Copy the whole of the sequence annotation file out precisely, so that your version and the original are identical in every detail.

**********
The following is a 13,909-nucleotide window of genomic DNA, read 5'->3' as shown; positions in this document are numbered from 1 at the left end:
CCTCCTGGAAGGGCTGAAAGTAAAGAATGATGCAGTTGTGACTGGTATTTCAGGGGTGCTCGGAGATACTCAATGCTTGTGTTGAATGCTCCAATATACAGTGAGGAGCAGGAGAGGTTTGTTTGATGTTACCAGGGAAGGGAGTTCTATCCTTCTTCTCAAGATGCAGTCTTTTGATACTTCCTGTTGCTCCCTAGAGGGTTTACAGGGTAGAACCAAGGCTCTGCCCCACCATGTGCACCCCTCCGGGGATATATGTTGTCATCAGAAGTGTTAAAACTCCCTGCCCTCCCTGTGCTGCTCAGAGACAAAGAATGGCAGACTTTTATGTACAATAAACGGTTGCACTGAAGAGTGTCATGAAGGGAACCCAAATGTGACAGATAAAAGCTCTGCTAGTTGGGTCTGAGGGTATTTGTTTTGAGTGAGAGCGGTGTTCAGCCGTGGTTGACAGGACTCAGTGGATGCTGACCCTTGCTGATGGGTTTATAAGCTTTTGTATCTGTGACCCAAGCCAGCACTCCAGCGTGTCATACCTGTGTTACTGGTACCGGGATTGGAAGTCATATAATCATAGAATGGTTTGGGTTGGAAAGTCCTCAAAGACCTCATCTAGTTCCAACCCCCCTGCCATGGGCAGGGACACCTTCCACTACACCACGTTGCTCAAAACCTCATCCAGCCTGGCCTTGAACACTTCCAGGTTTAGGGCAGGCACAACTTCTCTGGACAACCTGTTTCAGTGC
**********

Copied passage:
The following is a 13,909-nucleotide window of genomic DNA, read 5'->3' as shown; positions in this document are numbered from 1 at the left end:
CCTCCTGGAAGGGCTGAAAGTAAAGAATGATGCAGTTGTGACTGGTATTTCAGGGGTGCTCGGAGATACTCAATGCTTGTGTTGAATGCTCCAATATACAGTGAGGAGCAGGAGAGGTTTGTTTGATGTTACCAGGGAAGGGAGTTCTATCCTTCTTCTCAAGATGCAGTCTTTTGATACTTCCTGTTGCTCCCTAGAGGGTTTACAGGGTAGAACCAAGGCTCTGCCCCACCATGTGCACCCCTCCGGGGATATATGTTGTCATCAGAAGTGTTAAAACTCCCTGCCCTCCCTGTGCTGCTCAGAGACAAAGAATGGCAGACTTTTATGTACAATAAACGGTTGCACTGAAGAGTGTCATGAAGGGAACCCAAATGTGACAGATAAAAGCTCTGCTAGTTGGGTCTGAGGGTATTTGTTTTGAGTGAGAGCGGTGTTCAGCCGTGGTTGACAGGACTCAGTGGATGCTGACCCTTGCTGATGGGTTTATAAGCTTTTGTATCTGTGACCCAAGCCAGCACTCCAGCGTGTCATACCTGTGTTACTGGTACCGGGATTGGAAGTCATATAATCATAGAATGGTTTGGGTTGGAAAGTCCTCAAAGACCTCATCTAGTTCCAACCCCCCTGCCATGGGCAGGGACACCTTCCACTACACCACGTTGCTCAAAACCTCATCCAGCCTGGCCTTGAACACTTCCAGGTTTAGGGCAGGCACAACTTCTCTGGACAACCTGTTTCAGTGC